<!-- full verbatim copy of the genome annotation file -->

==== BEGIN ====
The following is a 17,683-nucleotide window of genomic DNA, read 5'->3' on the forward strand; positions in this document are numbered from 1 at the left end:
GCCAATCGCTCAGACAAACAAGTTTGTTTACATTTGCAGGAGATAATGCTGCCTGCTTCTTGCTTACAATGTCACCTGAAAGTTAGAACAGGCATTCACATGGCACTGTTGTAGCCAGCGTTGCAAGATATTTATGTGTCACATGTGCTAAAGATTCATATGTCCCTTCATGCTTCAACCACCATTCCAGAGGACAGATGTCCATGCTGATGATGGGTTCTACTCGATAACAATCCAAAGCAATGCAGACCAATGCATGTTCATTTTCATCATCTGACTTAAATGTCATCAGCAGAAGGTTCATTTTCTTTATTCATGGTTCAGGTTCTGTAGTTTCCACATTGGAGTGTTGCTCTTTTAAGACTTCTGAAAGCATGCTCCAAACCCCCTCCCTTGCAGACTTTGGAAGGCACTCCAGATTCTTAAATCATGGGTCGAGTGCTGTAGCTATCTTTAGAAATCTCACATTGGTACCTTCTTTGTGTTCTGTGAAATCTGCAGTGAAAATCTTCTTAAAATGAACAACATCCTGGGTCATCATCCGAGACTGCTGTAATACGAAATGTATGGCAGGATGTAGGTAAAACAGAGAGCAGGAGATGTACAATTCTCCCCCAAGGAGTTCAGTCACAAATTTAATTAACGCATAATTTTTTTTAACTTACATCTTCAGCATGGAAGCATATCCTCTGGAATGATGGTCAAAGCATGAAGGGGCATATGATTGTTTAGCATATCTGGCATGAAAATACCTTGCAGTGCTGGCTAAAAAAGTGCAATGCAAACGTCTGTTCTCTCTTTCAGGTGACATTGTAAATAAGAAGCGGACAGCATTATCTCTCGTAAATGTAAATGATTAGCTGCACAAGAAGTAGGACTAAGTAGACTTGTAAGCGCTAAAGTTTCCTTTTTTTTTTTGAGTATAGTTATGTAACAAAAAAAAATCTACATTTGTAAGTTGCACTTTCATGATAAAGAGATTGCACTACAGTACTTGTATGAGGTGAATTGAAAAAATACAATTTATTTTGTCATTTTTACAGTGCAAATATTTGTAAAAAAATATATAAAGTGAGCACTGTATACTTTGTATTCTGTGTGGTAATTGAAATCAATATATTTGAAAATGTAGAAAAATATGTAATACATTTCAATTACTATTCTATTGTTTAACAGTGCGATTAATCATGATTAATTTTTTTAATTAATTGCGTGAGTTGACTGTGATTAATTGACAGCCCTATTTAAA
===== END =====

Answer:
The following is a 17,683-nucleotide window of genomic DNA, read 5'->3' on the forward strand; positions in this document are numbered from 1 at the left end:
GCCAATCGCTCAGACAAACAAGTTTGTTTACATTTGCAGGAGATAATGCTGCCTGCTTCTTGCTTACAATGTCACCTGAAAGTTAGAACAGGCATTCACATGGCACTGTTGTAGCCAGCGTTGCAAGATATTTATGTGTCACATGTGCTAAAGATTCATATGTCCCTTCATGCTTCAACCACCATTCCAGAGGACAGATGTCCATGCTGATGATGGGTTCTACTCGATAACAATCCAAAGCAATGCAGACCAATGCATGTTCATTTTCATCATCTGACTTAAATGTCATCAGCAGAAGGTTCATTTTCTTTATTCATGGTTCAGGTTCTGTAGTTTCCACATTGGAGTGTTGCTCTTTTAAGACTTCTGAAAGCATGCTCCAAACCCCCTCCCTTGCAGACTTTGGAAGGCACTCCAGATTCTTAAATCATGGGTCGAGTGCTGTAGCTATCTTTAGAAATCTCACATTGGTACCTTCTTTGTGTTCTGTGAAATCTGCAGTGAAAATCTTCTTAAAATGAACAACATCCTGGGTCATCATCCGAGACTGCTGTAATACGAAATGTATGGCAGGATGTAGGTAAAACAGAGAGCAGGAGATGTACAATTCTCCCCCAAGGAGTTCAGTCACAAATTTAATTAACGCATAATTTTTTTTAACTTACATCTTCAGCATGGAAGCATATCCTCTGGAATGATGGTCAAAGCATGAAGGGGCATATGATTGTTTAGCATATCTGGCATGAAAATACCTTGCAGTGCTGGCTAAAAAAGTGCAATGCAAACGTCTGTTCTCTCTTTCAGGTGACATTGTAAATAAGAAGCGGACAGCATTATCTCTCGTAAATGTAAATGATTAGCTGCACAAGAAGTAGGACTAAGTAGACTTGTAAGCGCTAAAGTTTCCTTTTTTTTTTTGAGTATAGTTATGTAACAAAAAAAAATCTACATTTGTAAGTTGCACTTTCATGATAAAGAGATTGCACTACAGTACTTGTATGAGGTGAATTGAAAAAATACAATTTATTTTGTCATTTTTACAGTGCAAATATTTGTAAAAAAATATATAAAGTGAGCACTGTATACTTTGTATTCTGTGTGGTAATTGAAATCAATATATTTGAAAATGTAGAAAAATATGTAATACATTTCAATTACTATTCTATTGTTTAACAGTGCGATTAATCATGATTAATTTTTTTAATTAATTGCGTGAGTTGACTGTGATTAATTGACAGCCCTATTTAAA